Vacations and travel are about the experiences that that make for a perfect snowball of memories. The kinds of stories that stay with you… and give you tons to material to razz your kids, siblings and family in years to come.

    • First of all, I’m with you on razzing our kids. 🙂 Stephanie, this is one of the most thoughtful comments I’ve received. As I read your comment, I couldn’t help but picture my own similar experiences in my mind. I think you’ve hit on something too. Rather that sitting on the fence about this issue as I said, I like your description of travel being the total package much better. Thank you!

  2. […] This post was mentioned on Twitter by Sarah Page. Sarah Page said: To Experience or Collect? That Is the Tourism Question: […]

  3. Very good point indeed!

    I think you can have a meaningful experience in a place, even if you just stop there for dinner or so.

    This is our goal with Spotted by Locals. Real locals in 33 European cities write about their favorite spots, and share this with travelers like you and me.

  4. Love this post! I hear this debate a lot on one of the travel sites I blog for. Some people say you shouldn’t be able to “claim” a region or a country, unless you traveled through it for months or lived there. The argument often used was visiting Shanghai, Beijing, and Xi’an doesn’t mean you’ve traveled in China. Why not? For the person who has, they’ve seen “things”, experienced China, eaten local food — why is their experience any less important or meaningful versus the English teacher who lived in a small village somewhere else in the country for a year?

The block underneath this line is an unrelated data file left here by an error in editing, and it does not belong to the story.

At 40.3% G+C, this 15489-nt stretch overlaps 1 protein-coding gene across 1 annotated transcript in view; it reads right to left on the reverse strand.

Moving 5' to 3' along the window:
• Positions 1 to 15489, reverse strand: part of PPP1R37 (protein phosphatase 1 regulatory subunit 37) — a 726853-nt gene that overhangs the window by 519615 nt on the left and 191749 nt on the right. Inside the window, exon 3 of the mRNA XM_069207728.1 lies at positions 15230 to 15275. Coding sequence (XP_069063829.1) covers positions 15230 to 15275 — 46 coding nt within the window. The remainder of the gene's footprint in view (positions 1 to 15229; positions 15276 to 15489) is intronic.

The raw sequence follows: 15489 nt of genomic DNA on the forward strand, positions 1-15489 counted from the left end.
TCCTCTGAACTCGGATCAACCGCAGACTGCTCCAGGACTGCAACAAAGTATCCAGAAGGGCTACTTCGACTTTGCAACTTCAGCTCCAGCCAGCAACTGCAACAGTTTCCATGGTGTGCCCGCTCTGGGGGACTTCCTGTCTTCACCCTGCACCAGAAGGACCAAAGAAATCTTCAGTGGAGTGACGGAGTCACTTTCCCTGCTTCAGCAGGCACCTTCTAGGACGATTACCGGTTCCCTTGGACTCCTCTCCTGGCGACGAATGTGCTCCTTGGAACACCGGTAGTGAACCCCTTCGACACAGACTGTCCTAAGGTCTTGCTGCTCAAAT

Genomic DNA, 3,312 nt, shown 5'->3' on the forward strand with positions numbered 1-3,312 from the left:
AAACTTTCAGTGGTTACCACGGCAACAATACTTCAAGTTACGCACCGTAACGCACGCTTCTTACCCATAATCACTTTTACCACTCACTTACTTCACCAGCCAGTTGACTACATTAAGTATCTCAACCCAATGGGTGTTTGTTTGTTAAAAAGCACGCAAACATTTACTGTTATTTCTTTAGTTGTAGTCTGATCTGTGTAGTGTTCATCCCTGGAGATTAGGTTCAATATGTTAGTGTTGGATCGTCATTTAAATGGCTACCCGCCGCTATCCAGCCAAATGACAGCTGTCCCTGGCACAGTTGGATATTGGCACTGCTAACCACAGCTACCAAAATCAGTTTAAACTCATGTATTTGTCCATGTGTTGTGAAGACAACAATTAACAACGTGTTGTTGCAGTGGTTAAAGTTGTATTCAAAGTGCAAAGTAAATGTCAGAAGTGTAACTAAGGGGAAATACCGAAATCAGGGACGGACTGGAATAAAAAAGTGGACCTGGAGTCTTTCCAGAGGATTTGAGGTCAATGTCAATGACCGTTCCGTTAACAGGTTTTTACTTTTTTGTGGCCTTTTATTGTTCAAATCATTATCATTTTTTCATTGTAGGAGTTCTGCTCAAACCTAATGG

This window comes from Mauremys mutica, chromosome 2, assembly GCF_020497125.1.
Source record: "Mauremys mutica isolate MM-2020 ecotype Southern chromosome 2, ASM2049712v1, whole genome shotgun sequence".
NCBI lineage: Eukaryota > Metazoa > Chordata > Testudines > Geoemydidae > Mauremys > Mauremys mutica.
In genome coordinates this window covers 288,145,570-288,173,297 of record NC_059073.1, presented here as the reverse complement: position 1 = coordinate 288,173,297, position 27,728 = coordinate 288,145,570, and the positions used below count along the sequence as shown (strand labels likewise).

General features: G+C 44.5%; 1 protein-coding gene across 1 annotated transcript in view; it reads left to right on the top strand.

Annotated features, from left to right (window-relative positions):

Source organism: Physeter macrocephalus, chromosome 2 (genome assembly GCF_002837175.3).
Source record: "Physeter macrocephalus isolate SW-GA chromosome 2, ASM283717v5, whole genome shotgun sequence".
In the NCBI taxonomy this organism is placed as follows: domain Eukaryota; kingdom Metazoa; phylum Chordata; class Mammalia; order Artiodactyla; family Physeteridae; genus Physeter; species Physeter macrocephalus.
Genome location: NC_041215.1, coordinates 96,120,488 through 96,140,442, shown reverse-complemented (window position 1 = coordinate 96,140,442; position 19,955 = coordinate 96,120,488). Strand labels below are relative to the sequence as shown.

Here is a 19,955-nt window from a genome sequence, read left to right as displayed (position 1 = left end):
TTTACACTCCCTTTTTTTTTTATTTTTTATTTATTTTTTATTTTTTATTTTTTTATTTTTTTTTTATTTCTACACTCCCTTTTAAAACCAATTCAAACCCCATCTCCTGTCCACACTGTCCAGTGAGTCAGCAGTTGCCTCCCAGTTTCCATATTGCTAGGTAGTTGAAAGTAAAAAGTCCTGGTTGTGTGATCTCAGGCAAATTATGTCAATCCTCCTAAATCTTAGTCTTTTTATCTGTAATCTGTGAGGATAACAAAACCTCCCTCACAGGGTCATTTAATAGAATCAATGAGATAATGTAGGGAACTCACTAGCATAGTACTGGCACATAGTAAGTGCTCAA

Like Stephanie said, I think travel is the total package. The experiences she talks about reminds me of my childhood and going fishing with my Mom and Grandma — just us three girls. Those are the memories I hope to create if my husband and I have children. I remember the planning, the anticipation, and the seemingly endless road trip just to get there. As an adult, I still get that giddy feeling when going somewhere — even if it’s a place I’ve already been before.